I'm reading a book called Starbucked right now - it's the story of the little coffeshop in Seattle. There's a some things that we recruiters can learn from how Howard Schultz ran his company and grew it from a small niche coffeeshop to the corporate juggernaut that it is today.

Starbucks delivered quality coffee in an era when the coffee in the US was terrible and had been for decades. The majors used lots of low quality "robusta" beans to supplement the "arcadia" beans that make up the consumable product. Starbucks never used filler and part of the reason they grew was the quality of the product.

More importantly Starbucks grew because they provided more than coffee - there was a mystique and passion about coffee that caught at Starbucks. They took 2 very basic commodities (coffee beans and milk) and marketed their way to the top. They placed retail shops directly across the street, a bold move that everyone thought was crazy until it worked. Think back to the first time you tasted REAL coffee - it very well may have been a Starbucks. They pretty much revolutionized how coffee is consumed in the US.

While I don't expect to revolutionize the recruiting business there's some lessons to be learned from this book.

The first is quality. You need to be able to recognize the good beans from the bad. The majors are still using a lot of robusta beans which are extremely bitter and make terrible coffee - the stuff that you found in a truck stop in 1972. But now they basically pull all the flavor out of the bean and inject it with artifical flavoring. You really don't think Folgers has "vanilla hazelnut" coffee trees in Brazil do you? Robusta beans are filler. Starbucks doesn't use them - period. If you're sending "filler" candidates, stop it. I think your clients would rather see no candidates from you.

The second is passion. If you don't care about your customers, your candidates and your company you should not be in this business. If all you want is the placement fee you're sunk. If you don't care about your candidates desires, goals or lives find a new business. If the only reason you walk into your customer's place of business is because they write you a check when you invoice it shows in your attitude and demeanor. You have to treat everyone as a valued customer, understand their wants and needs and deliver what they expect, not what you expect.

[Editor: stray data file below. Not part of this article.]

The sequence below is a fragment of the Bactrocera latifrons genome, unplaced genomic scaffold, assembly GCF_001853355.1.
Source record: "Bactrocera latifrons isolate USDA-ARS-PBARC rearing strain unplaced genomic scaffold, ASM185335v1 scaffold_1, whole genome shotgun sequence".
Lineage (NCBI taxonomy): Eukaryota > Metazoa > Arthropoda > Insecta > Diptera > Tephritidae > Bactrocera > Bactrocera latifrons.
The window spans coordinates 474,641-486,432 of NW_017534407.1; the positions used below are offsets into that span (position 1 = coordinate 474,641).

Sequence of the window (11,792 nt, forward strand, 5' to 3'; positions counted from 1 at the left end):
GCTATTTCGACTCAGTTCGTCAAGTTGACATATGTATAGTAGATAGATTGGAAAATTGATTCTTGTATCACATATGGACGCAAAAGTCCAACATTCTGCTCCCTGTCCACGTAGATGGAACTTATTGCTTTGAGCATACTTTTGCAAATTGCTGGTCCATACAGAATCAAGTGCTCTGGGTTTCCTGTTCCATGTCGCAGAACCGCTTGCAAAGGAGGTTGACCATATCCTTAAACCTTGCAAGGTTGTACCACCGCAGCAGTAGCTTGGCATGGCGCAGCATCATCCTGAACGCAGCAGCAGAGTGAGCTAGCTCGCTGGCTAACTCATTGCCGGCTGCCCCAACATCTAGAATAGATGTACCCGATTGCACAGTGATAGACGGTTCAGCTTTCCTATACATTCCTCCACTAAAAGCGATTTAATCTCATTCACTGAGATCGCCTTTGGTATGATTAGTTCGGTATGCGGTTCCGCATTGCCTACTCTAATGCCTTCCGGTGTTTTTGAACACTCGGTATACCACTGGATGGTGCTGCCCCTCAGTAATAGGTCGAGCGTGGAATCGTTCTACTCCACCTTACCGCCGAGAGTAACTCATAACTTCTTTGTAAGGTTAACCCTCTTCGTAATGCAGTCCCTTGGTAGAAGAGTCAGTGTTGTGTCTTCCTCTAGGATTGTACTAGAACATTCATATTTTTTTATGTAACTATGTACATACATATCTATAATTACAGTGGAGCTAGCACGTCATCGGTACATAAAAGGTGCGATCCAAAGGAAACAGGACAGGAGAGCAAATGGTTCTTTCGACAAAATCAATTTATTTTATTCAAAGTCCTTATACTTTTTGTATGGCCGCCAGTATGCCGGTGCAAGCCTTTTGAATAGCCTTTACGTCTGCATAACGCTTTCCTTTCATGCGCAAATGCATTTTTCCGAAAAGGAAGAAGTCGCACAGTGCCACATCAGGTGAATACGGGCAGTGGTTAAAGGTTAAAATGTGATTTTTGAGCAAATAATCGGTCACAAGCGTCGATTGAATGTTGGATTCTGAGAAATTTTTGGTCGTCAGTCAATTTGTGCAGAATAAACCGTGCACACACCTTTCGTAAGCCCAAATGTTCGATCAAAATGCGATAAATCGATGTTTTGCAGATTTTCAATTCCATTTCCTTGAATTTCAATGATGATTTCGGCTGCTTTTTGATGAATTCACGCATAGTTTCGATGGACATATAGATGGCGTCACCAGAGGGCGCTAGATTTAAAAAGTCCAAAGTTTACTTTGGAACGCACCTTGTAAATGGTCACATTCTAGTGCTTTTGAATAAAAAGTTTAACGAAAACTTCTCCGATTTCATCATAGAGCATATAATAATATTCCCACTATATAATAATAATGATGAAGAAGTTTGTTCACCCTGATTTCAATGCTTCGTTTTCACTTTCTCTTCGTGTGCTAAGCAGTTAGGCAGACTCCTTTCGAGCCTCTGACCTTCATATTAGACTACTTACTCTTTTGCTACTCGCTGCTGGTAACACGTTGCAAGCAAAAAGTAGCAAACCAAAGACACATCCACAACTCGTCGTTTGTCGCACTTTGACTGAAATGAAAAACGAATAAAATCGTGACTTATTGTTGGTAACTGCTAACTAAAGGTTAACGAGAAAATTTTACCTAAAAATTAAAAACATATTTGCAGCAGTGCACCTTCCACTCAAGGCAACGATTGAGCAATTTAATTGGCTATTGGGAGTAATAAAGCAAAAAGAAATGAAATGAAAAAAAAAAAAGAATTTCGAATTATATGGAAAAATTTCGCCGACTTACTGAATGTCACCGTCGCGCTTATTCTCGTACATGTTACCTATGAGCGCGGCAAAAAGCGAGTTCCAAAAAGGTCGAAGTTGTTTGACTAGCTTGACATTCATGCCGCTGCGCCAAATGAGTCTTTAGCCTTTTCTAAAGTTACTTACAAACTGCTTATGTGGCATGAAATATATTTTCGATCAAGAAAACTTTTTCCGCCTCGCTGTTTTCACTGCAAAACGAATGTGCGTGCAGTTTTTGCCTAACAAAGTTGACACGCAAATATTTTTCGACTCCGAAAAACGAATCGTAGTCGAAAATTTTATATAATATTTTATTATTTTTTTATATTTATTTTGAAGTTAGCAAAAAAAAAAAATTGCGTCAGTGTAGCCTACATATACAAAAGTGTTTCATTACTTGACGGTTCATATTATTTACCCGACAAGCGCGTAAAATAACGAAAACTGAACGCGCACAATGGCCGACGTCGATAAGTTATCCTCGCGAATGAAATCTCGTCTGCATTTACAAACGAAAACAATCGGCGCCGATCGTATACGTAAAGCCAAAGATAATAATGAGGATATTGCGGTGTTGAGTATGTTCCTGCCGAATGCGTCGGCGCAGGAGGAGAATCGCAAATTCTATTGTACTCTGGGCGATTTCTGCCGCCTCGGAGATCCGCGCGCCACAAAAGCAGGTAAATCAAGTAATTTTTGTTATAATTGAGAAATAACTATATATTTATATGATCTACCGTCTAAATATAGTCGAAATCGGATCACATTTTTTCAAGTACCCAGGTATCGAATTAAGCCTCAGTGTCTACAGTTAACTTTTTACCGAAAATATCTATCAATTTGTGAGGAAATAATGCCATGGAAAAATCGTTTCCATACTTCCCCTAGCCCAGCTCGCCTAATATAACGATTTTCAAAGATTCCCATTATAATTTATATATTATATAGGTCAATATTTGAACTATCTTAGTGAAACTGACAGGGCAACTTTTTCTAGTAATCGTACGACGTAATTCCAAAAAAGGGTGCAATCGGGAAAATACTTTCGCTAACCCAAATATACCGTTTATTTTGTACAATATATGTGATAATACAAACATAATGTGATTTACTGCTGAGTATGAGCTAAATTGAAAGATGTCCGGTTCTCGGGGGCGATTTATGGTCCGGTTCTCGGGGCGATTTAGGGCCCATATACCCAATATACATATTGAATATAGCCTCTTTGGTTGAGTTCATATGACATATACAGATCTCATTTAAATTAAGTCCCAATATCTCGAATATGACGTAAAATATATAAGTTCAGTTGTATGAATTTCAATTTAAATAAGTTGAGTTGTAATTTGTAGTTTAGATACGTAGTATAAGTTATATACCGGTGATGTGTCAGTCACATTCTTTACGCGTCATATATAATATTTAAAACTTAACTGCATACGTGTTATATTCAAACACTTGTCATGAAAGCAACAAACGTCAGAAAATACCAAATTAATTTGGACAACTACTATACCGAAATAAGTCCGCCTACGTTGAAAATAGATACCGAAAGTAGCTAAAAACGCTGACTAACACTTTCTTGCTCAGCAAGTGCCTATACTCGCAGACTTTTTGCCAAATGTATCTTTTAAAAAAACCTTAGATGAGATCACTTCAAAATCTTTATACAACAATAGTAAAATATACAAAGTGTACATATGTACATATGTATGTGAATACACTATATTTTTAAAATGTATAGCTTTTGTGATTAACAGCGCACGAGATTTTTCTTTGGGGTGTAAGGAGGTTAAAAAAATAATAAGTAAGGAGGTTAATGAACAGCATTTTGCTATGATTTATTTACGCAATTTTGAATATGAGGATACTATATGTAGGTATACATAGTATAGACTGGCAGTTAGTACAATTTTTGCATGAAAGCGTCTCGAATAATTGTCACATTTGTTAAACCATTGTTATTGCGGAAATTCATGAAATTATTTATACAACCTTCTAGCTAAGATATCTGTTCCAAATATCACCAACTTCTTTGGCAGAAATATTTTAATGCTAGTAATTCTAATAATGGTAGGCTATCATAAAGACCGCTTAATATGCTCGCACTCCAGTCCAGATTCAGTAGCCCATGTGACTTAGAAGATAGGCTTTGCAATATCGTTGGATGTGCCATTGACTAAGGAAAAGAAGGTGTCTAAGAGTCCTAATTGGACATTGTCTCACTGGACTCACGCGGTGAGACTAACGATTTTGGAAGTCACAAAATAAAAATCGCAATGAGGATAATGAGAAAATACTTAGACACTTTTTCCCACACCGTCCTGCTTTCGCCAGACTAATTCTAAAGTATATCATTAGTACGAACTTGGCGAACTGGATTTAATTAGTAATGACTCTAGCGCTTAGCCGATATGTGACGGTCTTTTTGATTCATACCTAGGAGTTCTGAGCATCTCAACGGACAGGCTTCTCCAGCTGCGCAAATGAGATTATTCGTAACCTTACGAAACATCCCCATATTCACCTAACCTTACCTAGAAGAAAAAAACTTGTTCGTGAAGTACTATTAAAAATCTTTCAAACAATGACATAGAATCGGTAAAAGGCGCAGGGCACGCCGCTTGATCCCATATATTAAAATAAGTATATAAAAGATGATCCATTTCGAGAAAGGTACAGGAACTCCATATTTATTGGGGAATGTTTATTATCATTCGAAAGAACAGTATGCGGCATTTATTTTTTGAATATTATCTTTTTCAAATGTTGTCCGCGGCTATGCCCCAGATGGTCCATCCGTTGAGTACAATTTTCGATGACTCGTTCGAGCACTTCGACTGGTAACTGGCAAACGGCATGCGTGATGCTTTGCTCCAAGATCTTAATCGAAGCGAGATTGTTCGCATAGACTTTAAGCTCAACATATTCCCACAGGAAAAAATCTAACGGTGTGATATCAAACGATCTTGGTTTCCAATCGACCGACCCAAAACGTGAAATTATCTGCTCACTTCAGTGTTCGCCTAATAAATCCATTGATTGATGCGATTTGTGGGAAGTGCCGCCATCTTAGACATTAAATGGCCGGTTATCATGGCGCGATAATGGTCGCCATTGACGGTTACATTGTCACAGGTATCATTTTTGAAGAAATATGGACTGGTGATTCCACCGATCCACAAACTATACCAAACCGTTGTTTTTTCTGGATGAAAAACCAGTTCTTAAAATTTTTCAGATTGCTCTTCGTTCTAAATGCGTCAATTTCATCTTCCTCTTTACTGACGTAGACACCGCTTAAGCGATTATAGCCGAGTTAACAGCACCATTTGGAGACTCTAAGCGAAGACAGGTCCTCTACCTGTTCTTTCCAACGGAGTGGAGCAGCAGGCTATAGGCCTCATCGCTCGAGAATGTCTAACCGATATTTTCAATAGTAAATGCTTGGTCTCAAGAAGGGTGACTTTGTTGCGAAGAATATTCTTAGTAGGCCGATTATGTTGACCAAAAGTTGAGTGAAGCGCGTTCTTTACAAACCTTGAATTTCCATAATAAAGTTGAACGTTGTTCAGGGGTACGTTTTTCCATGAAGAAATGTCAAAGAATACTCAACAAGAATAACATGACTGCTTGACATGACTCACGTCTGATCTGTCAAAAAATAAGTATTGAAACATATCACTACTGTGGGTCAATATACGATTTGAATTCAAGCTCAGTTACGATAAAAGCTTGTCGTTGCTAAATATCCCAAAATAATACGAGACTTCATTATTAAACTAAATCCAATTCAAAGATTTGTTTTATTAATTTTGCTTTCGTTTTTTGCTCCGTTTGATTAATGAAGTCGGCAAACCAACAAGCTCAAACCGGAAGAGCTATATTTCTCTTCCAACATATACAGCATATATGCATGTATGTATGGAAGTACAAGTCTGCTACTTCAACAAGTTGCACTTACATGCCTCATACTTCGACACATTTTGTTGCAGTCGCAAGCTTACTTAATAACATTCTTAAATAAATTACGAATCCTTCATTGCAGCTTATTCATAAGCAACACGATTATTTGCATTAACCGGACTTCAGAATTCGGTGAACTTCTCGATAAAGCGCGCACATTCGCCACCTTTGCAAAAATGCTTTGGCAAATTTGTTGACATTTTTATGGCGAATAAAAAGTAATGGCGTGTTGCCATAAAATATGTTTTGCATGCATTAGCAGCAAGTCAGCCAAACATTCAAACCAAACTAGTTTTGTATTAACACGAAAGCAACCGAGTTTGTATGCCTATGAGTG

The third is doing something no one else is doing. Like putting a store across the street from your store. Do stuff that makes your competition think you're crazy. Crazy like a fox. Cancel your Monster account and start recruiting. Pass along a strong candidate to a client you've targeted as a freebie. Be different. At Starbucks you have to order a "tall" "grande" or "venti". The smallest cup of coffee they have is "tall" (by the way - venti is Italian for 20, guess how many ounces that cup of coffee is). What's wrong with "small / medium / large"? Nothing except everyone else is doing it. Market your jobs, don't just post a recipe list of skills that the client asked for and forget about what the job really entails. Make your company stand out. Stay in touch with people - I think we all know how important that is and how it is neglected by so many recruiters.

Starbucks never should have made it. They charged $4.00 for something you could get anywhere in the city for 75% less. Yet they have tens of thousands of stores across the world.

Oddly enough, I don't drink coffee - makes me jittery.

Views: 221

Comment by Rob Clarke on July 1, 2008 at 1:45pm
Good post and great blog and advice-sounds like a great book along the lines of "good to great" and "raving fans". Thanks Dave!
Comment by Scott Godbey on July 1, 2008 at 2:59pm
Like the blog Dave! You make an excellent point. To a certain extent, recruiters are to blame for the "recruiter as a commodity" belief held by many companies. Failing to differentiate with your service means competing on price and that's not a healthy place to be in a candidate centric market. If you enjoyed "Starbucked", I would definitely recommend "Pour Your Heart Into it" by Howard Schulz. It covers the history of Starbucks up to 2000 and there are many innovation ideas to be found.


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